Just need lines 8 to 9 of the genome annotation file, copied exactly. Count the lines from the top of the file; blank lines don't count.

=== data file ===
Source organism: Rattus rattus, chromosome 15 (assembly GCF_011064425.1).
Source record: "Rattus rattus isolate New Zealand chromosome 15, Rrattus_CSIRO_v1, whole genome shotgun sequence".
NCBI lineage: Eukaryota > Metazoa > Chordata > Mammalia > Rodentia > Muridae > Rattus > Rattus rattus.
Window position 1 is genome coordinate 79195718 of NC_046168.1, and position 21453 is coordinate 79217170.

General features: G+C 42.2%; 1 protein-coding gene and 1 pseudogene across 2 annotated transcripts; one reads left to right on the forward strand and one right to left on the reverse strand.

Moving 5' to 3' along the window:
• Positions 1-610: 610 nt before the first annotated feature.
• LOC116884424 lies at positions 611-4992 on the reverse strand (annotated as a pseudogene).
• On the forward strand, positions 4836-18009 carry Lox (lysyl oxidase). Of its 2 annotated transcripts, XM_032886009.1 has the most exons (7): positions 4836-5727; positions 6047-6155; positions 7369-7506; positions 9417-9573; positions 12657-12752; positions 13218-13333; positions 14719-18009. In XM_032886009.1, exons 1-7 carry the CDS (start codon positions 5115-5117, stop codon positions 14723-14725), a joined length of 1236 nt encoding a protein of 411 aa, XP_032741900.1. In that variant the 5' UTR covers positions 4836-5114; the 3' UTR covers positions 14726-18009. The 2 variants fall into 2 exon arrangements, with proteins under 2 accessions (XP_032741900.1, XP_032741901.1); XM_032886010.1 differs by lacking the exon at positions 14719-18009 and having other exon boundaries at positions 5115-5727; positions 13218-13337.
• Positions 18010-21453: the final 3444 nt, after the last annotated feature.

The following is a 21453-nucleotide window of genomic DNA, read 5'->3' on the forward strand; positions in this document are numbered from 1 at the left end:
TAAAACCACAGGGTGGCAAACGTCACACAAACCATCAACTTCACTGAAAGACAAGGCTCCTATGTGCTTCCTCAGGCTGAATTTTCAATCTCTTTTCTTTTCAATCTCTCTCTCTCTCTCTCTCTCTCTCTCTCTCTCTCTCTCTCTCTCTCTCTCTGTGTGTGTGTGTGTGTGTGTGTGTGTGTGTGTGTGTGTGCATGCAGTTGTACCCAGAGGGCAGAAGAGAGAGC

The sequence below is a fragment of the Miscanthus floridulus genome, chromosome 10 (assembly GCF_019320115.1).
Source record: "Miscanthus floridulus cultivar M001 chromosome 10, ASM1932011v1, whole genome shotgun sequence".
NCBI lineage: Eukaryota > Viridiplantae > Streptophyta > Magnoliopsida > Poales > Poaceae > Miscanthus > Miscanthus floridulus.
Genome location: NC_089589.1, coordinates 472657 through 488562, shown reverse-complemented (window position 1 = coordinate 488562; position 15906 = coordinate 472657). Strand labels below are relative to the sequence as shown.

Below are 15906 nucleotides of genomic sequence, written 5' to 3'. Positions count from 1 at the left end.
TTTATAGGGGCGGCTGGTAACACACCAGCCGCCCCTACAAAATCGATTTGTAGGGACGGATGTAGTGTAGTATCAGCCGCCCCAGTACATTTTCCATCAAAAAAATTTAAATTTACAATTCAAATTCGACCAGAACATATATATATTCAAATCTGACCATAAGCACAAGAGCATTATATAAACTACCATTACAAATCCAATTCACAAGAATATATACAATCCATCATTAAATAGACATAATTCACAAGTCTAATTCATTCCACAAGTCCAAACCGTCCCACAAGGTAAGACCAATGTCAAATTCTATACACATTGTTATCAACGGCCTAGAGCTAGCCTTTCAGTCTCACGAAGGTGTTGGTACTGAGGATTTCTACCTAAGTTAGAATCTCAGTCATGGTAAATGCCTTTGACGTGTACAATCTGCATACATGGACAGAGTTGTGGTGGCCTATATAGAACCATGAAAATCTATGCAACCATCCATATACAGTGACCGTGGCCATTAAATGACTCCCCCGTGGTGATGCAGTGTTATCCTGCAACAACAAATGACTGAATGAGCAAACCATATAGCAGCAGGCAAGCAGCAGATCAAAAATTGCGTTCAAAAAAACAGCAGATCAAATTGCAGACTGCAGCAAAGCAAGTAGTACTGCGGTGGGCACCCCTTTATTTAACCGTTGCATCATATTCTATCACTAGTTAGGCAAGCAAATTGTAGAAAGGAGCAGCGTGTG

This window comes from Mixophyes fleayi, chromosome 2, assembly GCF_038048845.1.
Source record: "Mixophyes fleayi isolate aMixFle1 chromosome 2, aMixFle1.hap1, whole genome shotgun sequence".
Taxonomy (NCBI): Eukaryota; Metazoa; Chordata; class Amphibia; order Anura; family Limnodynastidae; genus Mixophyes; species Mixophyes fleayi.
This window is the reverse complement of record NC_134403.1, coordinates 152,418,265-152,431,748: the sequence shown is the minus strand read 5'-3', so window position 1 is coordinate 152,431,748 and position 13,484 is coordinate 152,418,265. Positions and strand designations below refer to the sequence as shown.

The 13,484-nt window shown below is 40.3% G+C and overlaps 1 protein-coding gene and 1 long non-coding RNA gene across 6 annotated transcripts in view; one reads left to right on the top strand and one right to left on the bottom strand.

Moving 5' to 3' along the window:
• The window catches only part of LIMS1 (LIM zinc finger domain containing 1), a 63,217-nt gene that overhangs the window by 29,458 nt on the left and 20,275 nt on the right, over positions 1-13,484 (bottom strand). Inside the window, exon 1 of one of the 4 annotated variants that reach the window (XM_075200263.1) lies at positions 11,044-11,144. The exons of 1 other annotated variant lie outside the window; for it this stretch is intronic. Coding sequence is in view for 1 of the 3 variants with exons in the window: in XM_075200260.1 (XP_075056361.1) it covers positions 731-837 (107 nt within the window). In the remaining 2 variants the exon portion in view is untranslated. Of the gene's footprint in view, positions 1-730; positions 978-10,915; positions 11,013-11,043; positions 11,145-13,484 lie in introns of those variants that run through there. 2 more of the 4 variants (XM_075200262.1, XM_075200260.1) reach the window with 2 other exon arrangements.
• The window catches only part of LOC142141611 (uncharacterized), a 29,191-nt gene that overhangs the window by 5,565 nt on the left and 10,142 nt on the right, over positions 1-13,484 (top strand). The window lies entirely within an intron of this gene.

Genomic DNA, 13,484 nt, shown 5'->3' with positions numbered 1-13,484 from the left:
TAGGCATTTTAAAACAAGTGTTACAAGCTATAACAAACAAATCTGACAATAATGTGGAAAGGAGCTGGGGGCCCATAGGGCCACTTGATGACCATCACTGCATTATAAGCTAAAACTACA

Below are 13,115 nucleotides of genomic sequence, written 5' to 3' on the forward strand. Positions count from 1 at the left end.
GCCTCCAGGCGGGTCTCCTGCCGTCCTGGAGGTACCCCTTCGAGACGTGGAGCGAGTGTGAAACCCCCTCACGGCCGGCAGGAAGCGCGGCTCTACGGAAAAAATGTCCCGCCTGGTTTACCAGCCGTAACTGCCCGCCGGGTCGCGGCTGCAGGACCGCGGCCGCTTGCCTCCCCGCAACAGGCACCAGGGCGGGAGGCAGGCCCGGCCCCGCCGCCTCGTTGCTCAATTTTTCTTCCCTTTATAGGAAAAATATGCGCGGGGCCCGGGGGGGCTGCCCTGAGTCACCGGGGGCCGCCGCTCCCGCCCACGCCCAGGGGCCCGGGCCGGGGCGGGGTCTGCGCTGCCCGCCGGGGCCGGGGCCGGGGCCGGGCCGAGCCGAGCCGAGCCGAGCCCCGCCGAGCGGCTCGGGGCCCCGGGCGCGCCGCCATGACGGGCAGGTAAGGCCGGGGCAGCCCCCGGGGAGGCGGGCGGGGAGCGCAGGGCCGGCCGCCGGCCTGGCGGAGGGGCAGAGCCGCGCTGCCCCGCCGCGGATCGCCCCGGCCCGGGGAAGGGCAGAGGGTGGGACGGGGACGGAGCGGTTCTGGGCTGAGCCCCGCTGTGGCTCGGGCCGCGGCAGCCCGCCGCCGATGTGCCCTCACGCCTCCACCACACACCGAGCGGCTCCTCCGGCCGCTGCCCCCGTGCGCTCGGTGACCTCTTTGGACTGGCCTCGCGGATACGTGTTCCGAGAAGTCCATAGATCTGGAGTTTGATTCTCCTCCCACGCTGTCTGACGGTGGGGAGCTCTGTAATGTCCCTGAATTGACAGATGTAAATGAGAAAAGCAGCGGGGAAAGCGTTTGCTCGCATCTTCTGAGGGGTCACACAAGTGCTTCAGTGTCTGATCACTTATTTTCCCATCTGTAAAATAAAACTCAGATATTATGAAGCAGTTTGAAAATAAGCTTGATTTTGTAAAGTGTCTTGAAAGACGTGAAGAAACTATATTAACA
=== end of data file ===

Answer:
• LOC116884424 lies at positions 611-4992 on the reverse strand (annotated as a pseudogene).
• On the forward strand, positions 4836-18009 carry Lox (lysyl oxidase). Of its 2 annotated transcripts, XM_032886009.1 has the most exons (7): positions 4836-5727; positions 6047-6155; positions 7369-7506; positions 9417-9573; positions 12657-12752; positions 13218-13333; positions 14719-18009. In XM_032886009.1, exons 1-7 carry the CDS (start codon positions 5115-5117, stop codon positions 14723-14725), a joined length of 1236 nt encoding a protein of 411 aa, XP_032741900.1. In that variant the 5' UTR covers positions 4836-5114; the 3' UTR covers positions 14726-18009. The 2 variants fall into 2 exon arrangements, with proteins under 2 accessions (XP_032741900.1, XP_032741901.1); XM_032886010.1 differs by lacking the exon at positions 14719-18009 and having other exon boundaries at positions 5115-5727; positions 13218-13337.